-steve
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Old 15-10-2014, 16:48   #27
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Re: Teak deck refresh

I get it if the teak deck has failed and the deck is leaking. What I'm asking is say the teak is in poor condition, but the deck isn't leaking. Maybe you have a steel or aluminum boat...Instead of ripping off the old teak and creating a bunch of extra work, just sand the existing teak and lay the new stuff over it. No old screws to remove or holes to fill. Lay down a layer of sealer on the old teak, install the new teak. Drill and seal new holes.

You assume there is a removable toe rail...

You could do a teak board for the edge with a quarter round at the edge to allow drainage around the edge of the deck. Don't see why the king plank would be any more difficult this way. You lay the other boards and do a template for the king plank.
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Old 15-10-2014, 17:50   #28
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Re: Teak deck refresh

We love our teak decks. I'm 75% done restoring/refinishing the decks. Lots of work but very rewarding. If you have any questions, please don't hesitate to contact me. The pictures were taken prior to the final sanding to remove excess caulking. You're looking at 2 weeks (60-80 hours) of work in the pictures. Always start with 40 grit sandpaper on a random orbital sander.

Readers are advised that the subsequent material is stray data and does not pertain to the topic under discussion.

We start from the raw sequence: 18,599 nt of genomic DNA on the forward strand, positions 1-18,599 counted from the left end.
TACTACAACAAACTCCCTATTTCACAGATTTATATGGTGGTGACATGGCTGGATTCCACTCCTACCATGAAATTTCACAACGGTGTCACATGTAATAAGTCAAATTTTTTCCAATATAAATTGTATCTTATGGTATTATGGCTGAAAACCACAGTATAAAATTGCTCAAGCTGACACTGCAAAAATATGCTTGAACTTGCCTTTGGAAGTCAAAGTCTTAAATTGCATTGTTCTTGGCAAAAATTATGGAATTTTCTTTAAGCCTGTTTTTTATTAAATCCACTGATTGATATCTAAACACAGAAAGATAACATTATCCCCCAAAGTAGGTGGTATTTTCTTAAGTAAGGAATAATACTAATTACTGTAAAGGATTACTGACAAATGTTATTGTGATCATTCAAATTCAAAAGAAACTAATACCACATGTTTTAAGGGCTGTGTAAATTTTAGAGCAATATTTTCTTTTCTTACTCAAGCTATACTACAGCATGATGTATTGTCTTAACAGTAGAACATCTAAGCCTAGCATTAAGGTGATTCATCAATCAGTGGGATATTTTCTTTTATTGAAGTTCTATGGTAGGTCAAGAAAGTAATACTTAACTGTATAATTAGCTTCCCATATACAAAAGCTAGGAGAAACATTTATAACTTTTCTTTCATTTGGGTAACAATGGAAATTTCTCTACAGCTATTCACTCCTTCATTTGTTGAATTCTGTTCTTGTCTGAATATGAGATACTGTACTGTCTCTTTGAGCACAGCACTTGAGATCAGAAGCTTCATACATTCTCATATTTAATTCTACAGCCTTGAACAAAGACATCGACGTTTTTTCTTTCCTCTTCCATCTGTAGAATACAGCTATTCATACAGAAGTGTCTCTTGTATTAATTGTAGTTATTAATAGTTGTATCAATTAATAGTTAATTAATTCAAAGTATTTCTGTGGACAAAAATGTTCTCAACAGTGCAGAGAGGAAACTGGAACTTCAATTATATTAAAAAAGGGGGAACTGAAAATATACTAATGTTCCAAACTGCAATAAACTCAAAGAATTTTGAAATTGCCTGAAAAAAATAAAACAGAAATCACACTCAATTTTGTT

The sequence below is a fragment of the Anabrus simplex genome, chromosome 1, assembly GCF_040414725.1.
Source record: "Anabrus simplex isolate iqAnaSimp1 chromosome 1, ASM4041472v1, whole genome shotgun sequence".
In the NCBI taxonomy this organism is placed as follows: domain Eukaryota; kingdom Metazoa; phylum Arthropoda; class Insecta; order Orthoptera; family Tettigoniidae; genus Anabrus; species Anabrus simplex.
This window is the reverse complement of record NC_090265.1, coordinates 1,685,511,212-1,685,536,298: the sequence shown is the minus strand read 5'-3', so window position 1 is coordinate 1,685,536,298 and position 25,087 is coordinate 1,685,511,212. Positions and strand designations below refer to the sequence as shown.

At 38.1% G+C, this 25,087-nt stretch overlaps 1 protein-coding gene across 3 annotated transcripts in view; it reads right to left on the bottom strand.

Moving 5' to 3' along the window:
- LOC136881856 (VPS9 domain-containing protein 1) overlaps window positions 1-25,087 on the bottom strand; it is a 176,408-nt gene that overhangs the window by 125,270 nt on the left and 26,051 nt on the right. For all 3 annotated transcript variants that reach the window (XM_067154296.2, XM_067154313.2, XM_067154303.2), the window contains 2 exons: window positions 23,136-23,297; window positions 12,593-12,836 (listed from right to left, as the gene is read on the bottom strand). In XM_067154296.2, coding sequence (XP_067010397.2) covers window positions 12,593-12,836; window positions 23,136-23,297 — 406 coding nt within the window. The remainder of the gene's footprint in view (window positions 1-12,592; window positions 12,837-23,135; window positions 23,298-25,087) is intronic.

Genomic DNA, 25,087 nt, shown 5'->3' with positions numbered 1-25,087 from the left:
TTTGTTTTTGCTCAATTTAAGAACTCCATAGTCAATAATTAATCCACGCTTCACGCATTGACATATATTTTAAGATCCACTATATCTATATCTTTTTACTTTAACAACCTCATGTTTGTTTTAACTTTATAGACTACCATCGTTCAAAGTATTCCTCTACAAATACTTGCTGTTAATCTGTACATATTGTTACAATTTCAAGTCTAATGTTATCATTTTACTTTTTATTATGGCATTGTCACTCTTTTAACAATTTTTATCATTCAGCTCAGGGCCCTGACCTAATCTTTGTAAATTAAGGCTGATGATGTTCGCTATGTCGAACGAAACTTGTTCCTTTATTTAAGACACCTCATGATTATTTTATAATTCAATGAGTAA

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Old 15-10-2014, 18:42   #29
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Re: Teak Deck Refresh

75--one does not build upon a crumbling foundation.
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Old 16-10-2014, 08:19   #30
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Re: Teak deck refresh

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I get it if the teak deck has failed and the deck is leaking. What I'm asking is say the teak is in poor condition, but the deck isn't leaking. Maybe you have a steel or aluminum boat...Instead of ripping off the old teak and creating a bunch of extra work, just sand the existing teak and lay the new stuff over it. No old screws to remove or holes to fill. Lay down a layer of sealer on the old teak, install the new teak. Drill and seal new holes.

You assume there is a removable toe rail...

You could do a teak board for the edge with a quarter round at the edge to allow drainage around the edge of the deck. Don't see why the king plank would be any more difficult this way. You lay the other boards and do a template for the king plank.
Actually, I am assuming the toe rail is NOT removable...

Not an un-doable just not as simple as you estimate. How would you handle the sweeps in the deck? Cut to shape and burn and result a higher waste percentage?

-steve